Cattle-thieves, for the reason given above, are not common, although there are plenty of vicious, shiftless men who will kill a cow or a steer for the meat in winter if they get a chance.
Horse-thieves, however, are always numerous and formidable on the frontier; though in our own country they have been summarily thinned out of late years. It is the fashion to laugh at the severity with which horse-stealing is punished on the border, but the reasons are evident. Horses are the most valuable property of the frontiersman, whether cowboy, hunter, or settler, and are often absolutely essential to his well-being, and even to his life. They are always marketable, and they are very easily stolen, for they carry themselves off, instead of having to be carried. Horse-stealing is thus a most tempting business, especially to the more reckless ruffians, and it is always followed by armed men; and they can only be kept in check by ruthless severity. Frequently they band together with the road agents (highwaymen) and other desperadoes into secret organizations, which control and terrorize a district until overthrown by force.
After the civil war a great many guerrillas, notably from Arkansas and Missouri, went out to the plains, often drifting northward. They took naturally to horse-stealing and kindred pursuits. Since I have been in the northern cattle country I have known of half a dozen former members of Quantrill’s gang being hung or shot.
The professional man-killers, or “bad men,” maybe horse-thieves or highwaymen, but more often are neither one nor the other. Some of them, like some of the Texan Cowboys, become very expert in the use of the revolver, their invariable standby; but in the open, a cool man with a rifle is always an overmatch for one of them, unless at very close quarters, on account of the superiority of his weapon. Some of the “bad men” are quiet, good fellows, who have been driven into their career by accident. One of them has perhaps at some time killed a man in self-defense; he acquires some reputation, and the neighboring bullies get to look on him as a rival whom it would be an honor to slay; so that from that time on he must be ever on the watch, must learn to draw quick and shoot straight, — the former being even more important than the latter, — and probably has to take life after life in order to save his own.
Some of these men are brave only because of their confidence in their own skill and strength; once convince them that they are overmatched and they turn into abject cowards. Others have nerves of steel and will face any odds, or certain death itself, without flinching a hand’s breadth. I was once staying in a town where a desperately plucky fight took place. A noted desperado, an Arkansas man, had become involved in a quarrel with two others of the same ilk, both Irishmen and partners. For several days all three lurked about the saloon-infested streets of the roaring little board-and-canvas “city,” each trying to get “the drop,” — that is, the first shot, — the other inhabitants looking forward to the fight with pleased curiosity, no one dreaming of interfering. At last one of the partners got a chance at his opponent as the latter was walking into a gambling hell, and broke his back near the hips; yet the crippled, mortally wounded man twisted around as he fell and shot his slayer dead. Then, knowing that he had but a few moments to live, and expecting that his other foe would run upon hearing the shooting, he dragged himself by his arms out into the street; immediately afterward, as he anticipated, the second partner appeared and was killed on the spot. The victor did not live for twenty minutes. As in most of these encounters, all of the men who were killed deserved their fate. In my own not very extensive experience I can recall but one man killed in these fights whose death was regretted, and he was slain by a European. Generally, everyone is heartily glad to hear of the death of either of the contestants, and the only regret is that the other survives.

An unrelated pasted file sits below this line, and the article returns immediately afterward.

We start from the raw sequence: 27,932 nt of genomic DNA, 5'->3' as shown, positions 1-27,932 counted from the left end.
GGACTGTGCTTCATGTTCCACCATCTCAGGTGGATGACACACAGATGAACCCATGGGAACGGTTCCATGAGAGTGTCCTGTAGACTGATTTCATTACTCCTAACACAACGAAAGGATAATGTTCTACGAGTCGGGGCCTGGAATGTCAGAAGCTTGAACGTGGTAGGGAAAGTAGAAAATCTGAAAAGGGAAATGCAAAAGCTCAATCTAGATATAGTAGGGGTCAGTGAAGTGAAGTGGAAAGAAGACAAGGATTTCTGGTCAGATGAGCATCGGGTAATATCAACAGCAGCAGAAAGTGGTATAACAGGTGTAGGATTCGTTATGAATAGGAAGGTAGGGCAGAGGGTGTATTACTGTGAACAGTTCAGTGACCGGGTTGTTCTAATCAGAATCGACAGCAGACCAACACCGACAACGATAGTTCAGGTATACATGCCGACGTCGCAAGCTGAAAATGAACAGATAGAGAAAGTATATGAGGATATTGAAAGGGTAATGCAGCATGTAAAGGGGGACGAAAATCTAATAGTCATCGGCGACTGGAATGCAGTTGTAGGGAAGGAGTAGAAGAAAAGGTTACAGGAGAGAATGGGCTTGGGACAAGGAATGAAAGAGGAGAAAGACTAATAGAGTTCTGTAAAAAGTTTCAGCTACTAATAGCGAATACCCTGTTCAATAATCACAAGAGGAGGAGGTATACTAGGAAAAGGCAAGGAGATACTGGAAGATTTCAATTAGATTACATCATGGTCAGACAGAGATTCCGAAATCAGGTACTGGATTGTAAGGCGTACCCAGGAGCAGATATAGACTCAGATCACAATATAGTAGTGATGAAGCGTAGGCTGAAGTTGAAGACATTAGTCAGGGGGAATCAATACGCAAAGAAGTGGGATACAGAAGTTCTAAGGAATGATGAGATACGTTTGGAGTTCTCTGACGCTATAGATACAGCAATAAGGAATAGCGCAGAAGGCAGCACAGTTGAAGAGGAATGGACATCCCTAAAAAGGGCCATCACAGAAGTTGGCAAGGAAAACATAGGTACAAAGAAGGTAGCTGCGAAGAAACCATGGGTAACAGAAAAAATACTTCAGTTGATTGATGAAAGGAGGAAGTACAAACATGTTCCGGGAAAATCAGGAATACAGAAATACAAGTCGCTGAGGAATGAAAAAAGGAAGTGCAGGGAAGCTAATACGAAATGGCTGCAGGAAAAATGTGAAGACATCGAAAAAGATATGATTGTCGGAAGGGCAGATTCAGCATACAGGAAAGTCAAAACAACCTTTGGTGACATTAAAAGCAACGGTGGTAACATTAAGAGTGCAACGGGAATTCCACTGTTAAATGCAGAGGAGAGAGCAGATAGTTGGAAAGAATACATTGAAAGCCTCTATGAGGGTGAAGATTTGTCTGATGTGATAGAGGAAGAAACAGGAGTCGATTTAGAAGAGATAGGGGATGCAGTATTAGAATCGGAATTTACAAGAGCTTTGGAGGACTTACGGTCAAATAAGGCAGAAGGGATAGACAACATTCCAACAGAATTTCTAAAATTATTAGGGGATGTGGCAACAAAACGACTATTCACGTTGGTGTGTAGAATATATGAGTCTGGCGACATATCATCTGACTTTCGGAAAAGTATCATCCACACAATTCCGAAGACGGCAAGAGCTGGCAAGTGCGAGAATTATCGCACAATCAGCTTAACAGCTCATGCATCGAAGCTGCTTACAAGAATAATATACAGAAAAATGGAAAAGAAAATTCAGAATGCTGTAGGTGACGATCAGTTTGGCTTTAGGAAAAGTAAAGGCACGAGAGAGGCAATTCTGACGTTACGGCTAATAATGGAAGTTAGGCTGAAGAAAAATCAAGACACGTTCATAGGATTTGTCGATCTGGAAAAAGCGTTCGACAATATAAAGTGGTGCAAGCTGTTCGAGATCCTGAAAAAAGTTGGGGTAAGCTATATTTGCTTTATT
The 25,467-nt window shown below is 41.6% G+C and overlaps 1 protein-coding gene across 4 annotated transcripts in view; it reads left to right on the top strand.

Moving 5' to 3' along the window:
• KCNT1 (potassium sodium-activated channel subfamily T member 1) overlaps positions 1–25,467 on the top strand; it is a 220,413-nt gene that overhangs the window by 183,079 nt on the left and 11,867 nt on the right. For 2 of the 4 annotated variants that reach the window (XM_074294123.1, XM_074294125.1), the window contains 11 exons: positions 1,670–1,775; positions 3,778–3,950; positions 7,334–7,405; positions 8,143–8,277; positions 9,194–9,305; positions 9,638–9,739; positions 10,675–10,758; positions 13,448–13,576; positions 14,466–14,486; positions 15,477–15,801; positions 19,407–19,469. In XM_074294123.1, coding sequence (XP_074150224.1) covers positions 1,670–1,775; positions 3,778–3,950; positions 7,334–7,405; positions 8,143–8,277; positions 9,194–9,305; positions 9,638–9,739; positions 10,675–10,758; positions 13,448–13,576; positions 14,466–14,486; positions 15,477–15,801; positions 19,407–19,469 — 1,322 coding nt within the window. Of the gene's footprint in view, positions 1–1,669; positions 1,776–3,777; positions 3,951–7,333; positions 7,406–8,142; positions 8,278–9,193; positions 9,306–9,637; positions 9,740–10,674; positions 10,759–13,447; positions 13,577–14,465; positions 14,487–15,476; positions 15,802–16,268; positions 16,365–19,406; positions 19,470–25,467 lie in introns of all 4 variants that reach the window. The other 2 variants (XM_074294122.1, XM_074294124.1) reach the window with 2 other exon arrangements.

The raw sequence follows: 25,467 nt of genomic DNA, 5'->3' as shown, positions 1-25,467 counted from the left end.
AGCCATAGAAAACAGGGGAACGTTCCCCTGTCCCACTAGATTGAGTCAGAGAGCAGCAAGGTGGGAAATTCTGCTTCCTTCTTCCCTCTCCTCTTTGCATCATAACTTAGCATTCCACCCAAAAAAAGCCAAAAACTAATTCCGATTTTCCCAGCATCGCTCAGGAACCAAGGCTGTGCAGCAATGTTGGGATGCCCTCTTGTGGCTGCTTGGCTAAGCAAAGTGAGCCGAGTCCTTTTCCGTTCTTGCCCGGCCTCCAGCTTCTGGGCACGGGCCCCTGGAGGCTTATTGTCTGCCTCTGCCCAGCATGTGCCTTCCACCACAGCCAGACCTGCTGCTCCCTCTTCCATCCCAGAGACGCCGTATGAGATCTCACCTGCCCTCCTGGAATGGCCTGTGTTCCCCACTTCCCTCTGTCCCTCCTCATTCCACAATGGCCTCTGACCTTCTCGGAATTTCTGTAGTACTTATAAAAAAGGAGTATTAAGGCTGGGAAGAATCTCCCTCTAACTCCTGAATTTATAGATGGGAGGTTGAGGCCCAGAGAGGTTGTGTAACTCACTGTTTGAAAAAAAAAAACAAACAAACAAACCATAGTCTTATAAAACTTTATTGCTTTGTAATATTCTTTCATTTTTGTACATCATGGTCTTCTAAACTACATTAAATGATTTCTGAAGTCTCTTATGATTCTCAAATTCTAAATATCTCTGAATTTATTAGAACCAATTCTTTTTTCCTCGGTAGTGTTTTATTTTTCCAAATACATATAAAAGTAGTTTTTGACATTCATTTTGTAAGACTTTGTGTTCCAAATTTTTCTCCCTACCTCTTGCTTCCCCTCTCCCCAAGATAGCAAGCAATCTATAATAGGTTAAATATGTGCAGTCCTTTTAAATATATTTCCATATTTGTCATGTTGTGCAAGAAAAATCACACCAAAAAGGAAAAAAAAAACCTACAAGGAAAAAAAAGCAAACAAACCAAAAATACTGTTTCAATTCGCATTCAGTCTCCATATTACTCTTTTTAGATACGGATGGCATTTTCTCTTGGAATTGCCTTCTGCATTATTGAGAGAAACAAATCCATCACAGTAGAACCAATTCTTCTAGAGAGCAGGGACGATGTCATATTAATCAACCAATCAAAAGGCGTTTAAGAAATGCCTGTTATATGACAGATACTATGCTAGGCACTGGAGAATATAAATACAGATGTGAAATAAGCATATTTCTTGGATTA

One curious shooting scrape that took place in Medora was worthy of being chronicled by Bret Harte. It occurred in the summer of 1884, I believe, but it may have been the year following. I did not see the actual occurrence, but I saw both men immediately afterward; and I heard the shooting, which took place in a saloon on the bank, while I was swimming my horse across the river, holding my rifle up so as not to wet it. I will not give their full names, as I am not certain what has become of them; though I was told that one had since been either put in jail or hung, I forget which. One of them was a saloon-keeper, familiarly called Welshy. The other man, Hay, had been bickering with him for some time. One day Hay, who had been defeated in a wrestling match by one of my own boys, and was out of temper, entered the other’s saloon and became very abusive. The quarrel grew more and more violent, and suddenly Welshy whipped out his revolver and blazed away at Hay.